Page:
The seventh-inning appearance of an Oakland A's minor-league call up does not typically qualify as historic.
But Pat Venditte is anything but typical, and his appearance Friday night against the Red Sox at Boston made the kind of history that could change the way baseball is played.
Venditte is a right-handed reliever. He also happens to be a left-handed reliever, which makes him a switch-pitcher. Venditte is not the first switch-pitcher with the ability to alternate throwing arms on a regular basis, merely the first one since 1894.
Greg A. Harris, a former reliever for the Montreal Expos, showed off his switch-pitching skills in a 1995 game against the Cincinnati Reds. But that was a late-September novelty act for Harris, a veteran who had plans to retire after the season. He threw one scoreless inning, facing right-handed batters Reggie Saunders and Bret Boone from the right side and left-handed batters Hal Morris and Ed Taubensee from the left side.
Venditte worked two innings Friday, allowing one hit and no runs. He was no novelty act. The A's own what amounts to a wild card in their bullpen, somebody who provides consistently favorable matchups against both right-handers and left-handers.
And though Venditte didn't earn a save for finishing the last two innings of a 4-2 defeat, his versatility spared manager Bob Melvin from using another reliever or two in the bullpen. This was beneficial for the A's and a heaven-sent gift for the rest of us.
An emphasis on same-sided confrontations usually begins around the seventh inning of a close game, after the starter has been removed. The crisp pace slows to a stultifying crawl when a lefty reliever is called upon for one batter, and a righty reliever is summoned for another batter: back and forth, la-dee-dah, the meeting on the mound followed by a call to the bullpen, followed by warm-up pitches, followed by a one at-bat sequence.
Venditte, bless him, has the arm — er, arms — to keep things cruising in the diamond lane. A natural right-hander, the son of a physical-education teacher began throwing with his left hand at the age of three.
Humans, as Pat Venditte Sr. knew, are genetically wired to a dominant side. But he also knew how muscle memory can be acquired through practice. Father and son played catch for hours at a time, a labor of love that produced an ambidextrous pitcher whose quirky talent posed an obvious question: What kind of glove would he wear?
Venditte wears a glove specifically manufactured for him in Japan. There are slots for four fingers and — voila — two additional slots for his thumbs, one on the right and one on the left.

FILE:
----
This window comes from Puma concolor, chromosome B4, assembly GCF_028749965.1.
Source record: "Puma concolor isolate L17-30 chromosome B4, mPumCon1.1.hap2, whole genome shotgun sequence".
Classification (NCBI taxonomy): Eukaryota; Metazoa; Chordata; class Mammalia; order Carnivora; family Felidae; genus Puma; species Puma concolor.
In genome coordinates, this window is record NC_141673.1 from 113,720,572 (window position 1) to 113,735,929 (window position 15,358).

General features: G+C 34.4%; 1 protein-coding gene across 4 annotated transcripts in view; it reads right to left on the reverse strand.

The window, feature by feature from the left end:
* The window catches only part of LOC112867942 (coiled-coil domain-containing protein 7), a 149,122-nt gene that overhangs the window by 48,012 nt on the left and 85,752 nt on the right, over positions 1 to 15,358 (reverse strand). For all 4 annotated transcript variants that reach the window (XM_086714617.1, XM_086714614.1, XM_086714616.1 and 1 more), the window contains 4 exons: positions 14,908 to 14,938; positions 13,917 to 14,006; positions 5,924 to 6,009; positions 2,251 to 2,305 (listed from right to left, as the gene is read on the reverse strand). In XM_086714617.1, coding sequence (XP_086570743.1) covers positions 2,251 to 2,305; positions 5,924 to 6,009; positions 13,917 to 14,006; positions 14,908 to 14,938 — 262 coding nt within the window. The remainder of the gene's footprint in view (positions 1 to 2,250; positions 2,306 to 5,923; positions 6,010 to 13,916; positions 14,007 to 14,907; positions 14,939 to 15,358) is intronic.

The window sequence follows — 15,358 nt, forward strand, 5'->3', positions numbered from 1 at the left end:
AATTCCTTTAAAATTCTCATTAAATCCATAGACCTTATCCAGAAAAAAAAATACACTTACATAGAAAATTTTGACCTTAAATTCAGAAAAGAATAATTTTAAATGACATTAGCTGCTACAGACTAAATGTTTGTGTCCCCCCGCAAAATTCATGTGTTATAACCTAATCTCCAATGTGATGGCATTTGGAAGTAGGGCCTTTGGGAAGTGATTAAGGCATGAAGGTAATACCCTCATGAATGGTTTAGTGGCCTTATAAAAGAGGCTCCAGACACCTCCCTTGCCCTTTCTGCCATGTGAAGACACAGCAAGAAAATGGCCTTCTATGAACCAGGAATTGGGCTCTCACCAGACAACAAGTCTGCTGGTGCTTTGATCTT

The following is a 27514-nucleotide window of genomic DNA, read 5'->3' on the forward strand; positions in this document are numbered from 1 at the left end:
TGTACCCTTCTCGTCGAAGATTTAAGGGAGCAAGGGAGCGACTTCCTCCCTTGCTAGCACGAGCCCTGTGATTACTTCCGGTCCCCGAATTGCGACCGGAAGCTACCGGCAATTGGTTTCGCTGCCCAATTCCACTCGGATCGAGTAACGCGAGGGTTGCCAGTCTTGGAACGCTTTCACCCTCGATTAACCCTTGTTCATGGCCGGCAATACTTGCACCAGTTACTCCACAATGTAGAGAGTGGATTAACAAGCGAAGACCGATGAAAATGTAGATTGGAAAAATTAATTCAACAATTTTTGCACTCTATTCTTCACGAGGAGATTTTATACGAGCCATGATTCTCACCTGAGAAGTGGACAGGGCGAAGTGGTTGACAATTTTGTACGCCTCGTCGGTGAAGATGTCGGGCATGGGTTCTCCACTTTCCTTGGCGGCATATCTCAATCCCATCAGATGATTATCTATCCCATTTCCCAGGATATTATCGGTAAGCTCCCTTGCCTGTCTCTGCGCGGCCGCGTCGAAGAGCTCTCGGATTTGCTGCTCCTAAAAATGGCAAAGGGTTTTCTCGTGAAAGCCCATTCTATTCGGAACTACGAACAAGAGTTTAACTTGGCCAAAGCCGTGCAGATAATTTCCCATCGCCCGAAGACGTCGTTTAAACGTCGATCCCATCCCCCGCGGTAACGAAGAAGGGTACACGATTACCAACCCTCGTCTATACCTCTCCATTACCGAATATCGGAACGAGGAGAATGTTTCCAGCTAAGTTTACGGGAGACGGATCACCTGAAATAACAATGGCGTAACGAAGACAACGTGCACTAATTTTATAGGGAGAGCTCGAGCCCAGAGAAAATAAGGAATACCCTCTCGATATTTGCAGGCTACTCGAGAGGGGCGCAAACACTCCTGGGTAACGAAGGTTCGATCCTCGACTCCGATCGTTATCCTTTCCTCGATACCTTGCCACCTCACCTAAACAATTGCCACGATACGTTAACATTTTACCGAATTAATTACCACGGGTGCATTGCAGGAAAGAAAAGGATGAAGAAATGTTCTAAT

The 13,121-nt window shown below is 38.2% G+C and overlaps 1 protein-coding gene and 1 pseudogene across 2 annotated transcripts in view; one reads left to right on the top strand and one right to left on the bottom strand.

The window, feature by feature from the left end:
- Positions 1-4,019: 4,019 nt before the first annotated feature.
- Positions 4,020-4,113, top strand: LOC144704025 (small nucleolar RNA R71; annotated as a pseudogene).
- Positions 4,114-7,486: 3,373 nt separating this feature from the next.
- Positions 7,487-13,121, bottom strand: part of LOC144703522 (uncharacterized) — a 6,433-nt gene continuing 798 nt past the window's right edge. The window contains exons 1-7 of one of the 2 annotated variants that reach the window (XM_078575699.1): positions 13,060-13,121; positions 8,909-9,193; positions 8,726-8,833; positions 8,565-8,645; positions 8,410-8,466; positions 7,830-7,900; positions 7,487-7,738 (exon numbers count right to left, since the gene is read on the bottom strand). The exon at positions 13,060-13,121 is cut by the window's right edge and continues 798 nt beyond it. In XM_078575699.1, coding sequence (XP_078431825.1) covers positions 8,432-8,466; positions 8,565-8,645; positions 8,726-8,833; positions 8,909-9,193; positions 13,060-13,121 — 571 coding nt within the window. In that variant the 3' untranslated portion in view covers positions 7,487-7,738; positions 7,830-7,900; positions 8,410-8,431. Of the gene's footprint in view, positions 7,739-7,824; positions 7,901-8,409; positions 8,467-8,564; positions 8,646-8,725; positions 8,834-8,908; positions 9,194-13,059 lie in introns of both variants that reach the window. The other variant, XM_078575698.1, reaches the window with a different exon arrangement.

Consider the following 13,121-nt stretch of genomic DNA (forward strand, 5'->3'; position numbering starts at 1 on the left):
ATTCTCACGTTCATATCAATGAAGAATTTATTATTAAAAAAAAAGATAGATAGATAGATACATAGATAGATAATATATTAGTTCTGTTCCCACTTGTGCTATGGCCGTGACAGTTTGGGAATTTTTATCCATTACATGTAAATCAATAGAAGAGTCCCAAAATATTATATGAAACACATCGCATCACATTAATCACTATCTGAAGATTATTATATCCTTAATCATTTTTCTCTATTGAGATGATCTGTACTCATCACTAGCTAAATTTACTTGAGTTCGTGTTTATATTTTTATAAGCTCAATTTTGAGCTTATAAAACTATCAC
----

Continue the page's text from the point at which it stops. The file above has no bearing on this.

Tony Mullane, who preceded Harris as the last big league pitcher to throw with either hand, was not burdened by such an equipment quandary. A 19th century workhorse who won 284 games, Mullane didn't use a glove.
To put Venditte's Friday night appearance for the A's in perspective: His most recent ambidextrous pitching peer was born in 1859, and won 284 games without wearing a glove.
Forgive my fascination about this, but it's personal. I threw baseballs right-handed as a kid, shot basketballs left-handed, thought nothing about it until I began to dread something as simple as playing catch as a participant in an adult softball league. I didn't know where the ball was going, and was tinkering with the idea of overhauling everything — throwing with my left hand, erasing all the terrible experience from my muscle-memory bank — when it occurred to me that I was a 40-year-old father with more pressing concerns.
That Pat Venditte can throw a fastball, changeup and slider with either hand puts him on my list of all-time favorite athletes. He also makes me wonder: How valuable is ambidexterity in sports?
Boston Celtics' great Bob Cousy fell from a tree as a teenager, breaking his right hand. During his recuperation, Cousy was forced to rely on his left hand, and the rest is basketball legend.
Hook shots are rarely attempted these days, but watching film clips of players who were as adept using either hand on that shot — the sheer, fundamental beauty of floating a ball over a defender — still enthrall me.
Would an ambidextrous quarterback pose problems for a football defense? I wonder. The passer could roll out in either direction, liberated from the difficult task of attempting a throw across the body. And there would be no such thing as a blind side.
Faking a pass with the right hand, then faking a pass with the left hand, seems like a blueprint to create confusion in the secondary. Then again, it also might be a blueprint to create confusion among the receivers.
We won't see an ambidextrous quarterback any time soon. Thinking out of the box is not encouraged in the NFL and, for that matter, it's not encouraged in any pro sports league.
The Oakland A's are the defiant ones. They've got a reliever who, as his minor league pitching coach Don Schulze recently said, is "one in a million. You don't have to worry about matchups ... just bring him into the game and he's ready to rock and roll.
"The percentages are always in his favor. It's like playing with house money."
Pat Venditte's ability to throw with either arm minimizes the laborious micro-managing that turns two-hour games into three-hour games.
May he rock and roll forever.